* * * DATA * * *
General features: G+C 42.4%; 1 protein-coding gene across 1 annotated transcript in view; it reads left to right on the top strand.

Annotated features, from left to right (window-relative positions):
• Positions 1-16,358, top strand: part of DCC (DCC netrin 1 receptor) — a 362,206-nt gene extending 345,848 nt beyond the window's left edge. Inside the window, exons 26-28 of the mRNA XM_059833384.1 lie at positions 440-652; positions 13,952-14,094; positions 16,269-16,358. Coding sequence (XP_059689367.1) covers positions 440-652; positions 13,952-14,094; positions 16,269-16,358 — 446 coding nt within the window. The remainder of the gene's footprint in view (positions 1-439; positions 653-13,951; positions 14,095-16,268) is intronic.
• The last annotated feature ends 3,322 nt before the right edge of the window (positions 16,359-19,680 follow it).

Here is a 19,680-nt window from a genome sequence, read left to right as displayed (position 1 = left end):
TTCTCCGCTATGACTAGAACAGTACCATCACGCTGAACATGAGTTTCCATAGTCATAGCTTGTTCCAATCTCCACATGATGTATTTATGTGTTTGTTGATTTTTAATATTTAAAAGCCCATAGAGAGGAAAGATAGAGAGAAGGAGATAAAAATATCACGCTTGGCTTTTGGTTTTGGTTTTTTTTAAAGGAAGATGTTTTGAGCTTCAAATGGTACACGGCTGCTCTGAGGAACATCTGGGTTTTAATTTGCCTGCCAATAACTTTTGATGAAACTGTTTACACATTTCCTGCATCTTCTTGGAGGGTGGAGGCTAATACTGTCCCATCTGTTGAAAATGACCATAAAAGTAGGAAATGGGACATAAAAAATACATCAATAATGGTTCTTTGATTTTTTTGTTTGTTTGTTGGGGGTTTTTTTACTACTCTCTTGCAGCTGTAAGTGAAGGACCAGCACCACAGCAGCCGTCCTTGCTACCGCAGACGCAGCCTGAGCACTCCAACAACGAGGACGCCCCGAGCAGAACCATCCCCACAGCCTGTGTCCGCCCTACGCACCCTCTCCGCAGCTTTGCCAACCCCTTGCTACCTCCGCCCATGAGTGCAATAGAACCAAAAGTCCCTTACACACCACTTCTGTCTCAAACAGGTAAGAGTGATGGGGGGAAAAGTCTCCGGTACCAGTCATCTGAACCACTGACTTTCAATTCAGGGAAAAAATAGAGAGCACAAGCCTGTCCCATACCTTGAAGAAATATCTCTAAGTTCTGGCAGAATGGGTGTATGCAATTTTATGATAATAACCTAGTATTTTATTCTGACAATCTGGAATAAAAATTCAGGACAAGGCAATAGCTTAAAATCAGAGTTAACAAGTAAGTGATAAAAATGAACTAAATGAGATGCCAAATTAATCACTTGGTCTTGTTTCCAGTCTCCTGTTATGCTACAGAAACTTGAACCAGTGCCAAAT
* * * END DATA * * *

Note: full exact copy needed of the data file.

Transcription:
General features: G+C 42.4%; 1 protein-coding gene across 1 annotated transcript in view; it reads left to right on the top strand.

Annotated features, from left to right (window-relative positions):
• Positions 1-16,358, top strand: part of DCC (DCC netrin 1 receptor) — a 362,206-nt gene extending 345,848 nt beyond the window's left edge. Inside the window, exons 26-28 of the mRNA XM_059833384.1 lie at positions 440-652; positions 13,952-14,094; positions 16,269-16,358. Coding sequence (XP_059689367.1) covers positions 440-652; positions 13,952-14,094; positions 16,269-16,358 — 446 coding nt within the window. The remainder of the gene's footprint in view (positions 1-439; positions 653-13,951; positions 14,095-16,268) is intronic.
• The last annotated feature ends 3,322 nt before the right edge of the window (positions 16,359-19,680 follow it).

Here is a 19,680-nt window from a genome sequence, read left to right as displayed (position 1 = left end):
TTCTCCGCTATGACTAGAACAGTACCATCACGCTGAACATGAGTTTCCATAGTCATAGCTTGTTCCAATCTCCACATGATGTATTTATGTGTTTGTTGATTTTTAATATTTAAAAGCCCATAGAGAGGAAAGATAGAGAGAAGGAGATAAAAATATCACGCTTGGCTTTTGGTTTTGGTTTTTTTTAAAGGAAGATGTTTTGAGCTTCAAATGGTACACGGCTGCTCTGAGGAACATCTGGGTTTTAATTTGCCTGCCAATAACTTTTGATGAAACTGTTTACACATTTCCTGCATCTTCTTGGAGGGTGGAGGCTAATACTGTCCCATCTGTTGAAAATGACCATAAAAGTAGGAAATGGGACATAAAAAATACATCAATAATGGTTCTTTGATTTTTTTGTTTGTTTGTTGGGGGTTTTTTTACTACTCTCTTGCAGCTGTAAGTGAAGGACCAGCACCACAGCAGCCGTCCTTGCTACCGCAGACGCAGCCTGAGCACTCCAACAACGAGGACGCCCCGAGCAGAACCATCCCCACAGCCTGTGTCCGCCCTACGCACCCTCTCCGCAGCTTTGCCAACCCCTTGCTACCTCCGCCCATGAGTGCAATAGAACCAAAAGTCCCTTACACACCACTTCTGTCTCAAACAGGTAAGAGTGATGGGGGGAAAAGTCTCCGGTACCAGTCATCTGAACCACTGACTTTCAATTCAGGGAAAAAATAGAGAGCACAAGCCTGTCCCATACCTTGAAGAAATATCTCTAAGTTCTGGCAGAATGGGTGTATGCAATTTTATGATAATAACCTAGTATTTTATTCTGACAATCTGGAATAAAAATTCAGGACAAGGCAATAGCTTAAAATCAGAGTTAACAAGTAAGTGATAAAAATGAACTAAATGAGATGCCAAATTAATCACTTGGTCTTGTTTCCAGTCTCCTGTTATGCTACAGAAACTTGAACCAGTGCCAAAT